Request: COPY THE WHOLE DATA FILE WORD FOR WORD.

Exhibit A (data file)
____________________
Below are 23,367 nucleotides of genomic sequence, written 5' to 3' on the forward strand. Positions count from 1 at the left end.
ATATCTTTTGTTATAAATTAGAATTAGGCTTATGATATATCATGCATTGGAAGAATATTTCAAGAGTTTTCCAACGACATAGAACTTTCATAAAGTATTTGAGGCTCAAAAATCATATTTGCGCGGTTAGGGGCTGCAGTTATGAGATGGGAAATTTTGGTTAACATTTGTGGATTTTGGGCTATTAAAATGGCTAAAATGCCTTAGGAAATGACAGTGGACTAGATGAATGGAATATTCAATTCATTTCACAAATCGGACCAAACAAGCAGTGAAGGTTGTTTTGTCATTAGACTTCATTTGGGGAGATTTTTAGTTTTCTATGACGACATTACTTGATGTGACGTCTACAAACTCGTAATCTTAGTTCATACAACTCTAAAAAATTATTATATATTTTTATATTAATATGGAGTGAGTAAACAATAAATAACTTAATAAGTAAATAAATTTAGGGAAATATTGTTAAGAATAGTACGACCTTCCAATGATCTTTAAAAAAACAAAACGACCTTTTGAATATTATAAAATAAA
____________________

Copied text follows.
Below are 23,367 nucleotides of genomic sequence, written 5' to 3' on the forward strand. Positions count from 1 at the left end.
ATATCTTTTGTTATAAATTAGAATTAGGCTTATGATATATCATGCATTGGAAGAATATTTCAAGAGTTTTCCAACGACATAGAACTTTCATAAAGTATTTGAGGCTCAAAAATCATATTTGCGCGGTTAGGGGCTGCAGTTATGAGATGGGAAATTTTGGTTAACATTTGTGGATTTTGGGCTATTAAAATGGCTAAAATGCCTTAGGAAATGACAGTGGACTAGATGAATGGAATATTCAATTCATTTCACAAATCGGACCAAACAAGCAGTGAAGGTTGTTTTGTCATTAGACTTCATTTGGGGAGATTTTTAGTTTTCTATGACGACATTACTTGATGTGACGTCTACAAACTCGTAATCTTAGTTCATACAACTCTAAAAAATTATTATATATTTTTATATTAATATGGAGTGAGTAAACAATAAATAACTTAATAAGTAAATAAATTTAGGGAAATATTGTTAAGAATAGTACGACCTTCCAATGATCTTTAAAAAAACAAAACGACCTTTTGAATATTATAAAATAAA